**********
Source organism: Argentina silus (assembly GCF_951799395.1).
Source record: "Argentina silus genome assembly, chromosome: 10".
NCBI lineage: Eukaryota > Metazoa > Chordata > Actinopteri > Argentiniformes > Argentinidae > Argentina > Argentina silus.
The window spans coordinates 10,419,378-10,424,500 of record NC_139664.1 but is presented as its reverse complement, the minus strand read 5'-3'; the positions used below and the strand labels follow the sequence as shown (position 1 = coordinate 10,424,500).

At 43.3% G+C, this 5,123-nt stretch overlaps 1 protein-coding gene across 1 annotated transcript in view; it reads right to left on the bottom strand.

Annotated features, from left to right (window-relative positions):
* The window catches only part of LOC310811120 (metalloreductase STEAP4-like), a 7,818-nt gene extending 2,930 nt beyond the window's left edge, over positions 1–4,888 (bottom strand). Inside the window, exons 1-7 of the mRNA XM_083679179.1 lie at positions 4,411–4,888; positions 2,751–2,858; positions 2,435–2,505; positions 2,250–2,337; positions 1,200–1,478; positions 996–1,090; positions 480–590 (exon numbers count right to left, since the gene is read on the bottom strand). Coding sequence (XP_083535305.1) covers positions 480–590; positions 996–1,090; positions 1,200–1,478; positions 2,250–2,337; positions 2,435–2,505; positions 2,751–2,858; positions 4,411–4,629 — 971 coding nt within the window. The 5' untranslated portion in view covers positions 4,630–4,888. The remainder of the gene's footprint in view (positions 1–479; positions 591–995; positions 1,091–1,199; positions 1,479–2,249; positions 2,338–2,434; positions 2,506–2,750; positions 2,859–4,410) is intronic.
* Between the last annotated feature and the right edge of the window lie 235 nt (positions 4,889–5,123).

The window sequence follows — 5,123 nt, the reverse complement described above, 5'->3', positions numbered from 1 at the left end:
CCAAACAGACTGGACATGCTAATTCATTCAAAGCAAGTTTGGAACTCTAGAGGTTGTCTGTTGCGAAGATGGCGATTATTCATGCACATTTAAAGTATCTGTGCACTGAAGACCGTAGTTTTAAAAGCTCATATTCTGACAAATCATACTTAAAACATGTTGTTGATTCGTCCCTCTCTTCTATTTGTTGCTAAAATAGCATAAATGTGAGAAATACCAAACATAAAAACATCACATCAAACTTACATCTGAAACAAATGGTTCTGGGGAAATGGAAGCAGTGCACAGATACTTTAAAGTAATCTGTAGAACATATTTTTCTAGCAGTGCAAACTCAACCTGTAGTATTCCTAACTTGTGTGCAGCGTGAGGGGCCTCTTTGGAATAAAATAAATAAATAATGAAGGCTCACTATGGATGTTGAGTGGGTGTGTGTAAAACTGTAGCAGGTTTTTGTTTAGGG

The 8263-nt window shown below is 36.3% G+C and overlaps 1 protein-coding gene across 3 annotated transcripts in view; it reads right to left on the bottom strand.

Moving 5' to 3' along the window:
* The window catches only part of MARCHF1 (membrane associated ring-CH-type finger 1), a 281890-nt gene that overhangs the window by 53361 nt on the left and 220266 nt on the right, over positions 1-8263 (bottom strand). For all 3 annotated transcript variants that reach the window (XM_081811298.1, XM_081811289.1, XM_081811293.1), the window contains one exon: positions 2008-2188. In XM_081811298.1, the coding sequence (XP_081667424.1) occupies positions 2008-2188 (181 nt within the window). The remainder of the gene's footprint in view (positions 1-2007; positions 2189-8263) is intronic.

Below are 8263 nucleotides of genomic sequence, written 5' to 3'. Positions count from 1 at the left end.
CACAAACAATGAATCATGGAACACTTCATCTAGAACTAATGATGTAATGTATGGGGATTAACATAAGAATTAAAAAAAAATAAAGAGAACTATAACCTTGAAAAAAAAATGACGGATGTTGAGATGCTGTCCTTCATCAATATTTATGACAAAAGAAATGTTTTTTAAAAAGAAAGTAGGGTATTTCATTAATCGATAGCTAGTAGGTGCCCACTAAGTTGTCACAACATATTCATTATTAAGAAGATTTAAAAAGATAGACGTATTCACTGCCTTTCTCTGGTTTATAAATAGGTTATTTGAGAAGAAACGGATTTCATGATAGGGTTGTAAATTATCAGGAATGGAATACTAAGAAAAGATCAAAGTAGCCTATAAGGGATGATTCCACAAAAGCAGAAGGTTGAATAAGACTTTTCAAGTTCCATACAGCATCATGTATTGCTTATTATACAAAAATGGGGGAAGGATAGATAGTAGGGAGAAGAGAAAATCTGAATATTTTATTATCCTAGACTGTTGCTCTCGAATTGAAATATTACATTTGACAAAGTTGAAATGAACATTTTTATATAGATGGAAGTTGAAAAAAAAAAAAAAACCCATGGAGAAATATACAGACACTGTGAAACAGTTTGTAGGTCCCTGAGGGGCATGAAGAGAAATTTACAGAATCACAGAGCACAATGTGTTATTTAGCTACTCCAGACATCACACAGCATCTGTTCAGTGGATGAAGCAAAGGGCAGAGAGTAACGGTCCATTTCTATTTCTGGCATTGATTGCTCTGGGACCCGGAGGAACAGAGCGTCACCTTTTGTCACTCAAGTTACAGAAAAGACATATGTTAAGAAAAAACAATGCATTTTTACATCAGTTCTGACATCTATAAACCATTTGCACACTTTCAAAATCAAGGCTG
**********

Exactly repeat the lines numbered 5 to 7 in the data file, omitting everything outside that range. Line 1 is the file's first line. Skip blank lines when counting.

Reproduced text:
At 43.3% G+C, this 5,123-nt stretch overlaps 1 protein-coding gene across 1 annotated transcript in view; it reads right to left on the bottom strand.

Annotated features, from left to right (window-relative positions):
* The window catches only part of LOC310811120 (metalloreductase STEAP4-like), a 7,818-nt gene extending 2,930 nt beyond the window's left edge, over positions 1–4,888 (bottom strand). Inside the window, exons 1-7 of the mRNA XM_083679179.1 lie at positions 4,411–4,888; positions 2,751–2,858; positions 2,435–2,505; positions 2,250–2,337; positions 1,200–1,478; positions 996–1,090; positions 480–590 (exon numbers count right to left, since the gene is read on the bottom strand). Coding sequence (XP_083535305.1) covers positions 480–590; positions 996–1,090; positions 1,200–1,478; positions 2,250–2,337; positions 2,435–2,505; positions 2,751–2,858; positions 4,411–4,629 — 971 coding nt within the window. The 5' untranslated portion in view covers positions 4,630–4,888. The remainder of the gene's footprint in view (positions 1–479; positions 591–995; positions 1,091–1,199; positions 1,479–2,249; positions 2,338–2,434; positions 2,506–2,750; positions 2,859–4,410) is intronic.